protests - to make another contribution to national culture again, very

Since you all want predictions I'll make the obvious one: everything
depends on what happens in Baghdad. When the neoconservatives first took
stock of the popularity Dean had gained on the antiwar stump, they were
supremely confident: "That's the man for us," they said. "Because nobody
can win a presidential election on an unpatriotic platform, when our boys
are at risk." Now everything depends, as the sociologist Ulrich Beck
figured out long ago, on the public's evaluation of where the risk lies,
what its causes are, how it's likely to evolve in the near future. The
real struggle is there: in the definition of the risks. And in the media
used to define them. But the right have their blogs too.




Date: Thu, 11 Dec 2003 14:39:21 -0800
From: "E. Miller" <subscriptionbox {AT} squishymedia.com>
Subject: Re: <nettime> The Dean campaign and the Internet

The interesting thing about the Dean Internet initiatives is that they
really do "get" what appeals to young people about the 'net and the
blogosphere in particular.

There's a degree of reciprocity in these nascent systems, whether its the
blogosphere or a political campaign; a flattening of hierarchy, a petri dish
of ideas, a sense of "we're all in this together" that is reflected in
Dean's "You have the power!" tagline.  It appeals to young
techno-libertarians who are jaded about advertising and messages but are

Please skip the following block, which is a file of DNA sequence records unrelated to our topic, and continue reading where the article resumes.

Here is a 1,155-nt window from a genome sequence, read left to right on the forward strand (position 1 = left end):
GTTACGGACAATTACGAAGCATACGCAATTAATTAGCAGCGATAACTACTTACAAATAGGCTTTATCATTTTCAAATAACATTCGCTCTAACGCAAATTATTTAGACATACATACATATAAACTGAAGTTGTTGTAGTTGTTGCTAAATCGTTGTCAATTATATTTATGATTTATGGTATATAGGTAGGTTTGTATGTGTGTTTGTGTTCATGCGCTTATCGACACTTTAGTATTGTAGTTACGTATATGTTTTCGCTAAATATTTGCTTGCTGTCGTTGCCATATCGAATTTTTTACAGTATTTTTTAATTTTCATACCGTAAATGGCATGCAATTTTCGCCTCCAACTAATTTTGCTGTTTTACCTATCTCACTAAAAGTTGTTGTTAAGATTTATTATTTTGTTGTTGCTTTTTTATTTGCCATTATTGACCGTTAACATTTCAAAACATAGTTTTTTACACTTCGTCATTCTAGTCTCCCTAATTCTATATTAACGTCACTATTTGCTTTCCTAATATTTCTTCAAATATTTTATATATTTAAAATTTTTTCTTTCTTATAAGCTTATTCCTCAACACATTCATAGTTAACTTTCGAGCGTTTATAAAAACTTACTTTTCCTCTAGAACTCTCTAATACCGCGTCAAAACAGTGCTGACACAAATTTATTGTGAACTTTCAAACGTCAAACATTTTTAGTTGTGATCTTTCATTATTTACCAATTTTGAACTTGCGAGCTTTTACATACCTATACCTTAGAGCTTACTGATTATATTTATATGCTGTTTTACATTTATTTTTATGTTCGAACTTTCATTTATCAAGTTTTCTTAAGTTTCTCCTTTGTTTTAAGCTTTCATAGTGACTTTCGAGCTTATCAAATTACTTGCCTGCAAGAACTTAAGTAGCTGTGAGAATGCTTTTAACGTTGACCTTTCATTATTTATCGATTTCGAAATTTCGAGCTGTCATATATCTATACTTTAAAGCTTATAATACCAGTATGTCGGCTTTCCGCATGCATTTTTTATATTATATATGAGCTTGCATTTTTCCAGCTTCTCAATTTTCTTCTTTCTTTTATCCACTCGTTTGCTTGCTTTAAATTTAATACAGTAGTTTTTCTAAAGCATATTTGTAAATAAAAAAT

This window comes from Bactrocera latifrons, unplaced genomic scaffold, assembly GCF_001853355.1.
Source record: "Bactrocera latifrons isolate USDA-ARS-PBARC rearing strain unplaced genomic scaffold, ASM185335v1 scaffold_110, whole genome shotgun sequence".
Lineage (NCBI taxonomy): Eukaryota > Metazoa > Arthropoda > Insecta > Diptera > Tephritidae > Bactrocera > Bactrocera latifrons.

still idealistic about new communicative mediums changing society...that is,
as long as you define 'society' as upper-middle-class technically literate
culturally homogeneous people with college degrees.

The hierarchical communicative nature of the current administration as well
as the other campaigns ("Here's our message.  Eat it.") irks young netizens
just as they were irked by the hierarchical administrative nature of
traditional businesses.

Now whether or not this new model is congruent with the human need for
leadership in an incredibly complex and diverse world, that's another
question.  Do 'small pieces, loosely joined' constitute a valid basis for
leadership?  What happens when this pattern is applied to governance, with
its mandate to serve more than the technorati?  Can the organizing
principles that govern the blogosphere transfer to the much more passive
general public?  Good question.


On 12/11/03 4:13 AM, "Mitch Pellecchia" <jaymuse {AT} bellsouth.net> wrote:

> Michael H. Goldhaber has this to say concerning Dean and the
> Internet
> "I bring all this up in the hopes that nettimers will discuss this model
> of politics via the Internet and what it might portend/teach."
> What is really astonishing is how much money the Dean has raised over
> the Web. However, I still have yet to receive anything via the Internet
> asking for a donation, and I'm on a million mailers. What also amazes me
> is that Dean is no better a public speaker than Bush, yet he remains the
> Democratic front-runner. I would just hate to see the Internet create
> the same political environment as television advertising - It reaches
> out to groups who are more or less uninformed of the issues and
> vulnerable at every turn.


Date: Fri, 12 Dec 2003 10:32:10 +0530
From: "Prem Chandavarkar" <prem {AT} cnt-semac.com>